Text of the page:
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Archive for the ‘Ethics’ Category

Trigger Warning: Contains discussion of suicide, mentions of methods of suicide, and descriptions of suicidal thought processes.

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A few days ago, news broke of the genome-sequencing of DNA from a 7000-year-old skeleton found in Spain. While information about the ancient (variously described) man-or-boy’s genetic information is of course interesting on all sorts of levels — for instance, his lactose intolerance gives clues to the timing of pastoralism — both of the news sources I encountered focused primarily on his appearance. You see, he was (OMG) dark-skinned, but … get this … he had … BLUE EYES! I know right! Here’s the Guardian: Swarthy, blue-eyed cave man revealed using DNA from ancient tooth and the New Scientist: Ancient European hunter-gatherer was a blue-eyed boy.

The New Scientist also noted that in addition to dark skin, the man/boy had “hair like his African ancestors”. Both they and the Guardian chose to illustrate the story with this image:

Three days later, the Guardian ran this story about how nearly 20% of Neanderthal DNA lives on in modern humans. The article goes on to detail how much of the DNA that’s been retained is in keratin, a protein found in hair, nails, and skin. Now, I’m no geneticist, but to me that certainly implies that it’s at least possible that things like straight hair and relatively light skin — i.e., the traits shared by most non-African human populations, who carry Neanderthal DNA — might have come from Neanderthals. Indeed, the New Scientist’s version of the same story goes into detail specifically about Neanderthals passing on at least one of the genes involved in skin pigmentation, and speculates that Neanderthal keratin might have influenced Eurasians’ straight hair. The Guardian, though, chose to illustrate that story like this:

(The New Scientist, to their credit, used an illustration of a white guy of apparently indeterminate species.)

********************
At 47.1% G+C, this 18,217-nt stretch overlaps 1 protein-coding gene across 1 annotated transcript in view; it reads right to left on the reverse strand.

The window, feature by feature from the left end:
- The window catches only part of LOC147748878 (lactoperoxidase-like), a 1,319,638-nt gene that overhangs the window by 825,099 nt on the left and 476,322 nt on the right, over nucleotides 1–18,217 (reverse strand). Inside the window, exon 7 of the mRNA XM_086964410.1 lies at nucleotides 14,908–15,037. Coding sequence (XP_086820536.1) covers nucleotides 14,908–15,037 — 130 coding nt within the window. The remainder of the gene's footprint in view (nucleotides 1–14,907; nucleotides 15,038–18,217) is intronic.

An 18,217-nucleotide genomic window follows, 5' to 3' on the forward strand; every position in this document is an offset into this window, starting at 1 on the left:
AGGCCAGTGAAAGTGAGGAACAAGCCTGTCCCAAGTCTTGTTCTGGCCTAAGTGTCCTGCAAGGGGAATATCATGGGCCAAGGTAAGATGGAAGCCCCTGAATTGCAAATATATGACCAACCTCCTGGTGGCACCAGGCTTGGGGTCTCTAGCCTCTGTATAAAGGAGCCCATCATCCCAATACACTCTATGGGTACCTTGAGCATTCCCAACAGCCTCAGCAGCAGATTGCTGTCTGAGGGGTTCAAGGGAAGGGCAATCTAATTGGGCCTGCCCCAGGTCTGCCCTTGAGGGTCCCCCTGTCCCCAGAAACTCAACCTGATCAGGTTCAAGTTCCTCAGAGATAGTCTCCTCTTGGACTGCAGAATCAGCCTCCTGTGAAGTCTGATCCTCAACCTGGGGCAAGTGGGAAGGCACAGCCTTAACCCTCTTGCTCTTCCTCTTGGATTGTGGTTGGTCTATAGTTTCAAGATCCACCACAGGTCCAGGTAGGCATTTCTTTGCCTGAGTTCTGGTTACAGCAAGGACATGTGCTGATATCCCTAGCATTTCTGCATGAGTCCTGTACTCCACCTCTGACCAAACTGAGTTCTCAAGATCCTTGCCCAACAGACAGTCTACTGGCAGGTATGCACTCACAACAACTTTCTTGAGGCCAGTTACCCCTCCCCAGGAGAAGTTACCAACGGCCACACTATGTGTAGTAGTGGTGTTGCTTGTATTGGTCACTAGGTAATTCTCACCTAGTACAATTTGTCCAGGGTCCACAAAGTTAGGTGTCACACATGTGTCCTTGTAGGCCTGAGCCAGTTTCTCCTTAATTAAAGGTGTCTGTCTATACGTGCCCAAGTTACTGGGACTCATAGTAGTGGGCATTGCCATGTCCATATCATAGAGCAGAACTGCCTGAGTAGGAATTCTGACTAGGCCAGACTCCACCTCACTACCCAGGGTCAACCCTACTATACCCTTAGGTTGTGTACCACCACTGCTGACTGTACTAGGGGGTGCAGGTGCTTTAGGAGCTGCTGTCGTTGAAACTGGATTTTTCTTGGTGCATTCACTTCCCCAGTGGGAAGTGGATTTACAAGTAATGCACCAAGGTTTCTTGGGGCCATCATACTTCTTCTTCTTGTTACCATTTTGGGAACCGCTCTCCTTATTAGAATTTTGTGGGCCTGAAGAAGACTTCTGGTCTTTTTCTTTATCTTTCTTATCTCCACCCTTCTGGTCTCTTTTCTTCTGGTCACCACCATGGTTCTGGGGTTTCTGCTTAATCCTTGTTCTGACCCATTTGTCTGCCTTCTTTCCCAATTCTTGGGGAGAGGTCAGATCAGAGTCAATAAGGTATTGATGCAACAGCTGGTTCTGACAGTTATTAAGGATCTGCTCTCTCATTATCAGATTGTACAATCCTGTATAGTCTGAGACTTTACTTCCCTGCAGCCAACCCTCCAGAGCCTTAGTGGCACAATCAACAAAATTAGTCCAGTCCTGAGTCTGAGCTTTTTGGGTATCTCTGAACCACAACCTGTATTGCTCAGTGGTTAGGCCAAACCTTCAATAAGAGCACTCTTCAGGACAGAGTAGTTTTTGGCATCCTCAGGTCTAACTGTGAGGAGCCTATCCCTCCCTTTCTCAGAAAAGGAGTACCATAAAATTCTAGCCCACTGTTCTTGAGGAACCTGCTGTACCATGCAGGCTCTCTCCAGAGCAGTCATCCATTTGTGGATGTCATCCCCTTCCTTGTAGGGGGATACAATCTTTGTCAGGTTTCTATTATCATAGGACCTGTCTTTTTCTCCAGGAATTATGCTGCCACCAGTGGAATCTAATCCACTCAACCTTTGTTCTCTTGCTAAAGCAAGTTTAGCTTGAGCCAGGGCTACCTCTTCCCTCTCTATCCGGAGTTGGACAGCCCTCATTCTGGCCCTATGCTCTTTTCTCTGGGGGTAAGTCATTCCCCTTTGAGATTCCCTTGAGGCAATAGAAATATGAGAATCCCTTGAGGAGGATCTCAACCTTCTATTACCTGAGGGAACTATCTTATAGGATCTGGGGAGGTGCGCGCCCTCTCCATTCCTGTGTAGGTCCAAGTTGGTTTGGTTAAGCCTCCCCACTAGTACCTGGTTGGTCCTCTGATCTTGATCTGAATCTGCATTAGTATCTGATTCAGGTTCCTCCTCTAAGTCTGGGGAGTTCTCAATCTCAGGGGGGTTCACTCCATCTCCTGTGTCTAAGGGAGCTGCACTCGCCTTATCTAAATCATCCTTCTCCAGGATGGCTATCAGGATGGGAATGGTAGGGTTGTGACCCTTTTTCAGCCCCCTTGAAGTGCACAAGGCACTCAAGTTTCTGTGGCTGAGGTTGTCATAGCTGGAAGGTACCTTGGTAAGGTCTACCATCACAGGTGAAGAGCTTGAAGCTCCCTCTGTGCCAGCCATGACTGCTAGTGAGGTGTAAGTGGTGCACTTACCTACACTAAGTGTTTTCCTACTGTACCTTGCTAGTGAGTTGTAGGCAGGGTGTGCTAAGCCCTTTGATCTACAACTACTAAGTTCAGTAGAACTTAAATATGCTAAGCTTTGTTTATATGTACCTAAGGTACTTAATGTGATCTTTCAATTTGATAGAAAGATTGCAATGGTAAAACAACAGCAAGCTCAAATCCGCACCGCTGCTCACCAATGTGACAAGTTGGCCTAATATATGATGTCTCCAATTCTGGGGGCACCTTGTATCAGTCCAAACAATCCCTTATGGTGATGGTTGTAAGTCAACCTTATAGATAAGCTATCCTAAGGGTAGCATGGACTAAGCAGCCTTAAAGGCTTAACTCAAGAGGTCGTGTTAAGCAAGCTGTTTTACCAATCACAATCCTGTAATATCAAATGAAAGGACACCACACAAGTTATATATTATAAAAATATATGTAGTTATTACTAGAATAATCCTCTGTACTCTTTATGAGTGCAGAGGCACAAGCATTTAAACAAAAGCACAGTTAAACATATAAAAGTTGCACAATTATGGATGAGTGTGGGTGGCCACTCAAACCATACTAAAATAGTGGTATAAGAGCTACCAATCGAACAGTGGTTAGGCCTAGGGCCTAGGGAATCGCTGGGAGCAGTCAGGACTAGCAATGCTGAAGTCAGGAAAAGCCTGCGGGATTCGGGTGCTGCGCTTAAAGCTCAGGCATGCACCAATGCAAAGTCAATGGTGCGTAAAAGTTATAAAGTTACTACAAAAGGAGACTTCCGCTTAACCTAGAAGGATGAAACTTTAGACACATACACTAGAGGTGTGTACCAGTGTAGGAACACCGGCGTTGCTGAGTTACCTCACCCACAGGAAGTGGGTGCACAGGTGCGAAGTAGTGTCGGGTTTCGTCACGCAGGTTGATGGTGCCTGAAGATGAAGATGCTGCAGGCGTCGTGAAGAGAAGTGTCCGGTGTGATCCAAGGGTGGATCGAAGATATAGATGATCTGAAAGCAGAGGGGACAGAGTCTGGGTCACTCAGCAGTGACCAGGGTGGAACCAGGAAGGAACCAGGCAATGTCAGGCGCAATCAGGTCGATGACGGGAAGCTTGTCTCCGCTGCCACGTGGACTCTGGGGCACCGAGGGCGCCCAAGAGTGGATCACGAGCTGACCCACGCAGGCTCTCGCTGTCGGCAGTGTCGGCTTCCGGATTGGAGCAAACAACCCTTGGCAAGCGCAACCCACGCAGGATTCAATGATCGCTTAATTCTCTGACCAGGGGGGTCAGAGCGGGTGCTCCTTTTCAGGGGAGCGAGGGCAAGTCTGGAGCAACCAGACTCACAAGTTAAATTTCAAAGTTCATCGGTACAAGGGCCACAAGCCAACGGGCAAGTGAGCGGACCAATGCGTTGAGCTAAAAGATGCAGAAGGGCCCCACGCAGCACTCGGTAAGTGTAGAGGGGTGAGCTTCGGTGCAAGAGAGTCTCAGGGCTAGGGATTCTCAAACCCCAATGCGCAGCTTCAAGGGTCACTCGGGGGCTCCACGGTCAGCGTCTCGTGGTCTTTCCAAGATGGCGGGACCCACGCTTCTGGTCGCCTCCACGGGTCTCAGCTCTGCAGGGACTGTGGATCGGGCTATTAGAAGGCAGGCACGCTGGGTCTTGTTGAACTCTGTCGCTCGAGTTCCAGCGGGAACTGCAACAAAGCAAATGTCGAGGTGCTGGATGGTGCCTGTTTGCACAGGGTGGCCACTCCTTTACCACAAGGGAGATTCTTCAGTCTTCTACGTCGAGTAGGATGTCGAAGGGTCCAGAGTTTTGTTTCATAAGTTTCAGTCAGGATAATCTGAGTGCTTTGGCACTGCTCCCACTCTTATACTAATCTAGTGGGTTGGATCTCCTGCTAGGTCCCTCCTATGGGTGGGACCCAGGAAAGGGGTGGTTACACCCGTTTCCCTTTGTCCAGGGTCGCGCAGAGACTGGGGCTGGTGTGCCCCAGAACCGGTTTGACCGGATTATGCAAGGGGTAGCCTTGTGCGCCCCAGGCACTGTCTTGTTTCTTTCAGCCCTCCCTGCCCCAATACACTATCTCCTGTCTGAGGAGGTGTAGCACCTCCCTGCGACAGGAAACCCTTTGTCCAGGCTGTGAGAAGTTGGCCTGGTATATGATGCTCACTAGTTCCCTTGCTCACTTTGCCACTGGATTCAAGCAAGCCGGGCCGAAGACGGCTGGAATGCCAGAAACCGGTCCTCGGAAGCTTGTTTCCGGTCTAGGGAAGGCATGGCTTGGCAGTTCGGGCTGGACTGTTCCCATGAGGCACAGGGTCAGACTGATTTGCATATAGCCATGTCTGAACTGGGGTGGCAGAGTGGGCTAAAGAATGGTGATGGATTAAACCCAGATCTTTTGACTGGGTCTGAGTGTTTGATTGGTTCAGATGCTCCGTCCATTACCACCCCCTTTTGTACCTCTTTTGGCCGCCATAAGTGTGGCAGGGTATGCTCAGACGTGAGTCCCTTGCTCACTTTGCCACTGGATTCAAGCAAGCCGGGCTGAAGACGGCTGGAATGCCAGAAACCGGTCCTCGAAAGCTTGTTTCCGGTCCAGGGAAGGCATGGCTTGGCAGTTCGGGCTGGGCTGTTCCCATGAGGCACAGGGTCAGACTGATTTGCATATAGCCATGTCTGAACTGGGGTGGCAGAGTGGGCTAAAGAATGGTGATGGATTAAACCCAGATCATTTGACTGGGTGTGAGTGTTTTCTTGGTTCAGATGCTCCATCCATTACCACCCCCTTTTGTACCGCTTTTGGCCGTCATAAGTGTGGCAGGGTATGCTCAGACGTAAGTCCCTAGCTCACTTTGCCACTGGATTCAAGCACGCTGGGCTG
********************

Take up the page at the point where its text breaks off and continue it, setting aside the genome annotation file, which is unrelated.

Now, look. I’m not an archaeologist, or a geneticist, or in any way qualified to comment on the actual science behind these stories. I’m not commenting on the science behind them. And it’s possible (though it seems unlikely) that the two illustrations above are fair representations of something that whatever the actual science behind these stories indicates. If so, though, it got well lost in translation. I try very hard, as a matter of general principle, to give people the benefit of the doubt, to extend maximal argumentative charity. But when one news story says “dark-skinned, blue-eyed man/boy with African-textured hair” and is illustrated with a drawing of a white guy with a tan, while another talks about Neanderthals having imparted skin and hair DNA to Eurasian humans, and is illustrated with a picture of a person with light eyes and Neanderthal brow ridges but who looks otherwise African, it’s hard to see that as anything but the tired, insidious repetition of the old idea that African people are somehow more “primitive” than others, particularly Europeans. The modern human, being human, is made as light as possible given the evidence presented in the story the illustration accompanies, and then a few shades lighter than that, just for good measure. While the Neanderthal, an extinct species whose very name has become synonymous with ‘primitive’, well, they’re well ancient, right? Better make them as brown as possible, no matter what the actual evidence being presented is saying. It is as though whoever makes (or matches) the illustrations for these stories did not even read their contents — they just went with whichever image “felt right”, which of course means “moar primitive = moar darker”. It is not only contributing to the stigmatization of Blackness (a drop in the bucket, maybe, but still); it is quite literally dehumanizing it.